"version": "1.0.0",
  "manifest_version": 3,
  "author": "Ana Bujan <[email protected]>",
  "homepage_url": "https://github.com/eisberg-labs/pagedigest",
  "icons": {
    "16": "icon16.png",
    "32": "icon32.png",
    "64": "icon64.png"

I just declared a name, version number, description, author information and extension icon. It doesn’t do anything…yet.

Build the UI

Build the UI components for the extension, including the popup and any other components that you might need. You can use React to build these components and use tools like webpack and babel to build and bundle your code.

Declare your ui in the manifest.json.

  "action": {
    "default_icon": "icon.png",
    "default_popup": "popup.html",
    "default_title": "Page Digest"

React is set to bootstrap in popup.html.

<!DOCTYPE html>
<html lang="en">
<noscript>You need to enable JavaScript to run this app.</noscript>
<div id="root"></div>
<script src="main.js"></script>

I want my extension to open a popup when clicked ( action key) and display some SEO metrics of a web page.

Write the content script

To interact with a web page you need a content script. And you need to declare a content script in manifest.json

  "content_scripts": [
      "matches": ["<all_urls>"],
      "js": ["content.js"],
      "all_frames": false,
      "run_at": "document_end"

content.js is injected into all web pages (matches <all_urls>), but only in the main frame, and runs after the document has finished loading (document_end).

When installing or updating a chrome extension, if you’ve changed the content script, you better restart your browser. While if you’ve only changed a popup code, you don’t need to restart.

In my example, I need a content script to calculate SEO metrics for a web page.


Now gluing the content script with popup goes with message passing.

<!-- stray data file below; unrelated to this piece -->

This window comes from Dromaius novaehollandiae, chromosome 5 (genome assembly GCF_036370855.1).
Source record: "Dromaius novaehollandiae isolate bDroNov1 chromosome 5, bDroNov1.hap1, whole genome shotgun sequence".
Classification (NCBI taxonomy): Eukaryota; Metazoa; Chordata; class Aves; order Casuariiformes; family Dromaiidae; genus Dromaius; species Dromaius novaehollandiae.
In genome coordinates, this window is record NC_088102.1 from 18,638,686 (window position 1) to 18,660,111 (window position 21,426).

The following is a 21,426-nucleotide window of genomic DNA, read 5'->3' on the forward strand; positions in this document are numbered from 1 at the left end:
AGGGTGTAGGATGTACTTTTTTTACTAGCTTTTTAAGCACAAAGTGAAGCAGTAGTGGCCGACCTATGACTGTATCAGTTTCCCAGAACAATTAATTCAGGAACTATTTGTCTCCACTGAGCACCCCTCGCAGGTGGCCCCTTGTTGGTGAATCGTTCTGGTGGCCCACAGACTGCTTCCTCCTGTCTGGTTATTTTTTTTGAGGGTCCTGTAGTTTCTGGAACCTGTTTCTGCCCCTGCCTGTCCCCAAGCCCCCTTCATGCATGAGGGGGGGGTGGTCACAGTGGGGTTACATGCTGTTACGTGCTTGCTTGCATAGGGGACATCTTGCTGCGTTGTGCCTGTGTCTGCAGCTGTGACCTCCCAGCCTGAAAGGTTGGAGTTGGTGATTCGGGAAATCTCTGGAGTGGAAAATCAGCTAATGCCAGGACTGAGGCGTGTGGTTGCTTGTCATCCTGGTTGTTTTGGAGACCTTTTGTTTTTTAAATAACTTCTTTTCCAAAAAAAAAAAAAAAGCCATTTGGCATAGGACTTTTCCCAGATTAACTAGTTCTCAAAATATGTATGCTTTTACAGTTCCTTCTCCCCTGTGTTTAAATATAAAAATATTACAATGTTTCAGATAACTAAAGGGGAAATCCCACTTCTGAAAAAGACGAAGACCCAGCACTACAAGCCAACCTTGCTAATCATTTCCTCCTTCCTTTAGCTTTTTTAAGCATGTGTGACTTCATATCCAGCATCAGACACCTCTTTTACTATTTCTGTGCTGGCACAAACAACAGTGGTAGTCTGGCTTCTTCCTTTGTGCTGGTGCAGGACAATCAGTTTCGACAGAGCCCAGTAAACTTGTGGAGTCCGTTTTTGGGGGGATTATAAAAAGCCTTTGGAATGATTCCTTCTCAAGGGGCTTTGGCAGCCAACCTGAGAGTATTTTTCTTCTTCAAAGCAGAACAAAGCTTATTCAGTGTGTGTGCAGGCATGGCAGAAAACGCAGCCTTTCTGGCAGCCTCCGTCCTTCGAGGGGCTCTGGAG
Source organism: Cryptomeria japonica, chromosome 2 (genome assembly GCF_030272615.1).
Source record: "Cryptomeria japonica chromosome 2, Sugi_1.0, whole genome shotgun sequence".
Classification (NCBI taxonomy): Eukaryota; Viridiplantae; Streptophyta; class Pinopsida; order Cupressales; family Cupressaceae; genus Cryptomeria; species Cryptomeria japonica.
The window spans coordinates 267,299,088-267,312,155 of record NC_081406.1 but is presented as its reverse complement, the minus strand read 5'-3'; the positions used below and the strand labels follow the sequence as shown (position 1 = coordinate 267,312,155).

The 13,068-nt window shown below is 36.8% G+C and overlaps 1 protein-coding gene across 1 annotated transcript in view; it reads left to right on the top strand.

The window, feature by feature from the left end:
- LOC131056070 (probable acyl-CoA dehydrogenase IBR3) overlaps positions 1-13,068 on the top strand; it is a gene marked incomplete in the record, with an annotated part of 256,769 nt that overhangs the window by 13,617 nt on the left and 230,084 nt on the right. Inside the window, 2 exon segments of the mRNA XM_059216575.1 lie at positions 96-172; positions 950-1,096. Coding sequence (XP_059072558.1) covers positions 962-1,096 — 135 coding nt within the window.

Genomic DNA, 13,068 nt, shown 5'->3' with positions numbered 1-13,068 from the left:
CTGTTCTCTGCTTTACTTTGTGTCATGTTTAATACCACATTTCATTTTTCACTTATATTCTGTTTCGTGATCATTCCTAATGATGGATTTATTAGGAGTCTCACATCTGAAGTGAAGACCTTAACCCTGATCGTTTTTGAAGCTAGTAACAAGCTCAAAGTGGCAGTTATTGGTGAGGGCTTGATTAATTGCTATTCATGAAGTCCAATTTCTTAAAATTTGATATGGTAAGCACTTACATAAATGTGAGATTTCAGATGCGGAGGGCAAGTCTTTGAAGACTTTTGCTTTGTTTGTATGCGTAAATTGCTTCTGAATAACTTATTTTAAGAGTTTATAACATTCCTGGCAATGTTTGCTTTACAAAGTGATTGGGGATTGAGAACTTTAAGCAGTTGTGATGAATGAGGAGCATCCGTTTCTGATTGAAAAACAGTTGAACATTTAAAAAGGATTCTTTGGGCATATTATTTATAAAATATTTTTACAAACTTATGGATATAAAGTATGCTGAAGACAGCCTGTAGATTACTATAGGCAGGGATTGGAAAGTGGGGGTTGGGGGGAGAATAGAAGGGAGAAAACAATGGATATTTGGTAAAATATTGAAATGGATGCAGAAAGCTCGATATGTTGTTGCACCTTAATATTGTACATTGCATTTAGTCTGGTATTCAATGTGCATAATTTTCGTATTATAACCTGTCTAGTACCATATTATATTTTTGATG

I have a listener registered on content script that listens for message from popup.

chrome.runtime.onMessage.addListener(function(request, sender, sendResponse) {
  // do something and send response
  const contentResponse = process(request); // e.g. match by request.action or any other custom interface

And popup sends messages to content script:

useEffect(()=> {
    (async () => {
      const [tab] = await chrome.tabs.query({active: true, lastFocusedWindow: true}).catch(err => {
        // error handling
        throw err;
      chrome.tabs.sendMessage<COMMAND, RESPONSE>(tab.id, { action: Command.SOME_COMMAND }).then((response) => {
        // update component state
      }).catch((err: any) => {
        // error handling

}, []);

To send a message, popup needs to know to which content e.g. tab it should connect to.

And chrome.tabs.sendMessage might fail in cases when:

  • you’ve just installed this chrome extension but didn’t restart
  • there are no active tabs, you just opened a new chrome

Test and publish

Before publishing to Chrome store you can test your react app in a local environment.

  • npm run build
  • Open chrome://extensions
  • enable developer mode
  • Load unpacked and add your dist directory
chrome extensions setup

You should be able to work with your extension locally. Any extension error will show up in your extension settings errors.

Publishing the extension to chrome store is by zipping your dist directory and uploading to chrome store developers dashboard. You might need to fill in some data, especially if your app needs permissions.

And then you submit and wait for Chrome team to review your app.

Liked it? Take a second to support Ana Bujan on Patreon!

Notify of
Inline Feedbacks
View all comments
Would love your thoughts, please comment.x